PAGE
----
I nearly didn't go to Pennsic, because I was promised 40 hrs/wk by my employer through the month of August. Granted, my boss had promised me 40 hrs/wk all through the summer, and yet I had only received 10. But I figured that with the coming semester, they'd need me to work. Then I was told, "Kevin, our funding for the summer has run out. Come back in the Fall." So, with nothing keeping me here, I went to Pennsic. (See previous section).
When I returned, I found I had received an email from my boss's secretary. I was assigned 9 hours per week to work. Nine! Looking at everyone else's schedule, I noted that most had 19 and 20 hours. I immediately sent off an email that this was not at all good for me, and that the spots where no one was working could easily be filled by me, as I had nothing conflicting. I then received an email from my boss, noting that Work-Study would only pay so much, and that 9 hrs/wk at $10/hr was all it would pay for, spread out over the semester. Further, his boss had decided that they would only pay me through work-study, so when the funding ran out, I would be out of a job. I was then offered a choice: 9 hrs/wk for the semester, or 20 hrs/wk until the funding ran out.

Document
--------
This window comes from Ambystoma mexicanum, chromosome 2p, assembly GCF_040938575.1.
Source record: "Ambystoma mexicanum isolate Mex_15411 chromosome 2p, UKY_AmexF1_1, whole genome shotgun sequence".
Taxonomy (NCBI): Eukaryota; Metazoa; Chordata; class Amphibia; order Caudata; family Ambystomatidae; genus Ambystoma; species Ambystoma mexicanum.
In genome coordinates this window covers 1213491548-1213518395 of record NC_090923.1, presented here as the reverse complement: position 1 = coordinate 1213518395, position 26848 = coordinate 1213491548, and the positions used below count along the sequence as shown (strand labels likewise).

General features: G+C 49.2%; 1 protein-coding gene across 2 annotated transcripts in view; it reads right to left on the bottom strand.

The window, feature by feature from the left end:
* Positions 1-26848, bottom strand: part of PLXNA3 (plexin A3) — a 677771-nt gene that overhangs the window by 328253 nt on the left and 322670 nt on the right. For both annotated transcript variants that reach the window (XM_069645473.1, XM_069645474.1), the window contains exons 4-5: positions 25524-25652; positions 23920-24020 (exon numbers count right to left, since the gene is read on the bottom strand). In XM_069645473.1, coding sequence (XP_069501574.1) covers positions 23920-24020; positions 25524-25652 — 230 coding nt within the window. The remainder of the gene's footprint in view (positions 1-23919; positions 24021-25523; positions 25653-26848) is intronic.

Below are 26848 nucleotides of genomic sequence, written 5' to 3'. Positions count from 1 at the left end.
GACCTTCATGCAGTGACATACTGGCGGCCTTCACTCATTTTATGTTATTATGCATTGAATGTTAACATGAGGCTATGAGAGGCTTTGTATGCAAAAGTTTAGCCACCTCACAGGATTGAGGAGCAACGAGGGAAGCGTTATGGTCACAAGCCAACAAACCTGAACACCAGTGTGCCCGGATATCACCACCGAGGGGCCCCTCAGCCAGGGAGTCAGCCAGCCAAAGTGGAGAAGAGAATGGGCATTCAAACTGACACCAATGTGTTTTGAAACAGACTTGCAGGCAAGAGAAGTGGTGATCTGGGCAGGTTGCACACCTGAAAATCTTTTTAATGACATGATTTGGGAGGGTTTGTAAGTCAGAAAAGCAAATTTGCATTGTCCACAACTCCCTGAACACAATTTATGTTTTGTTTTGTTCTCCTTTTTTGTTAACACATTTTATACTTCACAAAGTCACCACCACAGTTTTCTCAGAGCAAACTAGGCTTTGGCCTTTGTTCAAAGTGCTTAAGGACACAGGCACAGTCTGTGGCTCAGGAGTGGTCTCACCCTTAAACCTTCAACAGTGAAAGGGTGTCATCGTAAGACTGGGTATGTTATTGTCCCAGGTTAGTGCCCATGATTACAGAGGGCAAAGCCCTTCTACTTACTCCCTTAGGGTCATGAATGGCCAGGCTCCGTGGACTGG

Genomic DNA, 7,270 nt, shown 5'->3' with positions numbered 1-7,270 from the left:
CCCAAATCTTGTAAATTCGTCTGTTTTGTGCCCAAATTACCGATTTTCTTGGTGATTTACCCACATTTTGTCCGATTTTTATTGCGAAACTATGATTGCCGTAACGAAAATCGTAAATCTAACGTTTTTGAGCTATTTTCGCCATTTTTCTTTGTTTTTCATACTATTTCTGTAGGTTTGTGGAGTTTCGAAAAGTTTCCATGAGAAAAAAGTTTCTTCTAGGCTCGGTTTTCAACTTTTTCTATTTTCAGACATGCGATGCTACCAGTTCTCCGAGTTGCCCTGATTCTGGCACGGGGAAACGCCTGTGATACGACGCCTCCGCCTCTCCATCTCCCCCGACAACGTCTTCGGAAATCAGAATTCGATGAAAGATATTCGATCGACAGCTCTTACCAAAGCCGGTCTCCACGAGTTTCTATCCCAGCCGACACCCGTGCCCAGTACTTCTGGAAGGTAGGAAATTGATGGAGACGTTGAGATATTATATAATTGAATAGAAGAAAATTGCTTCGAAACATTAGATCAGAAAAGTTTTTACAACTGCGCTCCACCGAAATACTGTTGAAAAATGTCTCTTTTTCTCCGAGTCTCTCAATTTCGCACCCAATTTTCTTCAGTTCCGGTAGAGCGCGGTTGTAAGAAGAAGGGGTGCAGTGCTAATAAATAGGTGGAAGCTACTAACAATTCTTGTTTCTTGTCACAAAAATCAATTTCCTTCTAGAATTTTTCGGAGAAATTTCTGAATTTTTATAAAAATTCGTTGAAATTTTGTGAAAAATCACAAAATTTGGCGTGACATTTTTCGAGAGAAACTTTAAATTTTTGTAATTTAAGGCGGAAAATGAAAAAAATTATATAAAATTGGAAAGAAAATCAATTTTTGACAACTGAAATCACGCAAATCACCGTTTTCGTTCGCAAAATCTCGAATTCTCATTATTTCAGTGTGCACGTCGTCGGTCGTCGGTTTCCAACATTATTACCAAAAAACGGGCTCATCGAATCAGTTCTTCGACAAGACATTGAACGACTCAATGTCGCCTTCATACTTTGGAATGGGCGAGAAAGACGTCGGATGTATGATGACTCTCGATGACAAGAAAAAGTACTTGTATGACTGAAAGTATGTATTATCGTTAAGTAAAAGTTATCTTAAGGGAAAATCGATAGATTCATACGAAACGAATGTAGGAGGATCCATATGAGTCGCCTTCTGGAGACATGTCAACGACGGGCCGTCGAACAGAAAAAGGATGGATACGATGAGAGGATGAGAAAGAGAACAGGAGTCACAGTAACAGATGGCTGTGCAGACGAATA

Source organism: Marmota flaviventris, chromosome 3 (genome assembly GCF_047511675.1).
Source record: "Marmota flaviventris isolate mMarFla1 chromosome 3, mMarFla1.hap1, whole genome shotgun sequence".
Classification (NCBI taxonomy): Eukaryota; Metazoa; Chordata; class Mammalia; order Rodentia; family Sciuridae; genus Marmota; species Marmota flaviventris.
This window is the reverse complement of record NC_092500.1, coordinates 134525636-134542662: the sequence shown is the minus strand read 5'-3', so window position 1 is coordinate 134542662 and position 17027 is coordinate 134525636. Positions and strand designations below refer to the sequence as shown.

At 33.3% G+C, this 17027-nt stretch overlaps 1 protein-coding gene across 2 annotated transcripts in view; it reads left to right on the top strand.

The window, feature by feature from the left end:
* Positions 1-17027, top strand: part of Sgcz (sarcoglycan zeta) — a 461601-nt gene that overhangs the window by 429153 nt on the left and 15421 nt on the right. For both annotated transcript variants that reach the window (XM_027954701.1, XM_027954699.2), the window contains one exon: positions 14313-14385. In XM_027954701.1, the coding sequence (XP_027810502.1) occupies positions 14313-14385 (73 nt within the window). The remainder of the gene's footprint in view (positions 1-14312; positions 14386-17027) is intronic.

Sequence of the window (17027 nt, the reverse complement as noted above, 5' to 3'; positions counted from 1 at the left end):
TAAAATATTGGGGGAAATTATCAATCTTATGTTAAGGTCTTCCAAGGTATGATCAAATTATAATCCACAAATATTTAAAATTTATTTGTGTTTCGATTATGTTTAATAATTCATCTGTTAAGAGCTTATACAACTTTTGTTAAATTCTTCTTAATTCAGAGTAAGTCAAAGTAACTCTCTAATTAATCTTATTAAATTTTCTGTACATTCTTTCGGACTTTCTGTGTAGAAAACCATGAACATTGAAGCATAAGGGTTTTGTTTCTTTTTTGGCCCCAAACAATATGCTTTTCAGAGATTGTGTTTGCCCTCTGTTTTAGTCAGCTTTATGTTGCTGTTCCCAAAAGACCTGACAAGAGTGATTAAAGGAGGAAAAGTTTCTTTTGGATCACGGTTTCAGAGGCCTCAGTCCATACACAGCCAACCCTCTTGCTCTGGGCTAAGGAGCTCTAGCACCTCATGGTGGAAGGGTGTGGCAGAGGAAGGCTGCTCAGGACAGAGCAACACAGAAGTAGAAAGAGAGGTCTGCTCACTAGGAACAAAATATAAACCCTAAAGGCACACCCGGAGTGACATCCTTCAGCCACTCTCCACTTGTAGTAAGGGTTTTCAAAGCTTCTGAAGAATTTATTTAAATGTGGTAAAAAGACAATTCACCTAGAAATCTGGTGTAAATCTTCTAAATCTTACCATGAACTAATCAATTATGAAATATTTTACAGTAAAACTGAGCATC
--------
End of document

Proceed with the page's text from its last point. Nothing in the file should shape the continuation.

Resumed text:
Not one to take this lying down, I immediately sent off an email, noting that I would much rather have 20 hrs/wk, insisting that the decision not to fund me was made without all the information considered, and that when all sides had been listened to, the funding would make itself available. After my cool, casual employee side had been properly displayed, I went to bed to fitfully rock myself to sleep.